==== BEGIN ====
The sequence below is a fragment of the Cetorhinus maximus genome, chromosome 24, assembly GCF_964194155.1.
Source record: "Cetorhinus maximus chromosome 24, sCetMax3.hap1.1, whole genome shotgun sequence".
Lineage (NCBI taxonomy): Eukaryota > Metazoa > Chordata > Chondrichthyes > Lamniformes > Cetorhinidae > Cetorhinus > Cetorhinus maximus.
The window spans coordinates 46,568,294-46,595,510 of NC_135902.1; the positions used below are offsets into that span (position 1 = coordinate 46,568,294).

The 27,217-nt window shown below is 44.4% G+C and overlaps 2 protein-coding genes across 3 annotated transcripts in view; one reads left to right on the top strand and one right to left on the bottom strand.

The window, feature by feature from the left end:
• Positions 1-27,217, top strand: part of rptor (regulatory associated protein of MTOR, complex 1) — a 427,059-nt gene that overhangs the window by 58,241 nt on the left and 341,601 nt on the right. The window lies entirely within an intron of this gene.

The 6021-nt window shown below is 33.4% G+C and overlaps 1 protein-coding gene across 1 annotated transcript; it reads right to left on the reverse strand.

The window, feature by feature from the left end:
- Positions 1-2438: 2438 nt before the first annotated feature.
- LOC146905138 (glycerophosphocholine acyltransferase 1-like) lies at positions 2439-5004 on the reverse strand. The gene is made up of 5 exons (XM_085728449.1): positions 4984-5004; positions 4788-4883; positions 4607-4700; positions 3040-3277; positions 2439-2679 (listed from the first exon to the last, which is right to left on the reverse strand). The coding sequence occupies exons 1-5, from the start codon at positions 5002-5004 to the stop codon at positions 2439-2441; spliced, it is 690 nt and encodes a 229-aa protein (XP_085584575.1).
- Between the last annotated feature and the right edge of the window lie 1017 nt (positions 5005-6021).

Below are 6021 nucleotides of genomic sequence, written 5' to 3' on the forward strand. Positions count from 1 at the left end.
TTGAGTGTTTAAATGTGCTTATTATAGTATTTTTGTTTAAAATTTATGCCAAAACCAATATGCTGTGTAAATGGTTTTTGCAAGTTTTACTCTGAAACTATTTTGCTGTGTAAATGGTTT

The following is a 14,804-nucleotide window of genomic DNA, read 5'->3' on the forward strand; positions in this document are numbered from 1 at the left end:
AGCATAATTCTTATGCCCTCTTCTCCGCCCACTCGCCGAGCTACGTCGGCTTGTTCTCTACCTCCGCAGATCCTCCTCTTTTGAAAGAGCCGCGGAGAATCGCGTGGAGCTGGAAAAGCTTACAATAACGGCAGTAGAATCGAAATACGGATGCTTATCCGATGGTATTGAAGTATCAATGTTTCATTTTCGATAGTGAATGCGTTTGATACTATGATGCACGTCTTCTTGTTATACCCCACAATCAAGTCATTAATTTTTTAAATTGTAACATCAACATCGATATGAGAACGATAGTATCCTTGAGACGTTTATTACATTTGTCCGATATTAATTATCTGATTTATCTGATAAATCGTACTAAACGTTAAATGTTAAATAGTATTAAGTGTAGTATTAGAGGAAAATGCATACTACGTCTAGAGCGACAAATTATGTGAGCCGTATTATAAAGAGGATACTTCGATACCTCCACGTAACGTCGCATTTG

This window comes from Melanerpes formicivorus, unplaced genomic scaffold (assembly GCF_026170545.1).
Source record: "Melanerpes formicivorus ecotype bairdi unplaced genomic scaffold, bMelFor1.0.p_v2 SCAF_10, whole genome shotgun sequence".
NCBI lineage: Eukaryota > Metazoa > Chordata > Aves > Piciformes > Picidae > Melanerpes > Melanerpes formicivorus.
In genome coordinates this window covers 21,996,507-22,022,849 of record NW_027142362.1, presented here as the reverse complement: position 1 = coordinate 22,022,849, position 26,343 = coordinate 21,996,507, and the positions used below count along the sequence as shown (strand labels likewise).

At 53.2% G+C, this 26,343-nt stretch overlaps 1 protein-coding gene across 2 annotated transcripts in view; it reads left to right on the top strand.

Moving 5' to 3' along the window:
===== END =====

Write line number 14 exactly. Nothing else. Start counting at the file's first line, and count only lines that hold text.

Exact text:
TTGAGTGTTTAAATGTGCTTATTATAGTATTTTTGTTTAAAATTTATGCCAAAACCAATATGCTGTGTAAATGGTTTTTGCAAGTTTTACTCTGAAACTATTTTGCTGTGTAAATGGTTT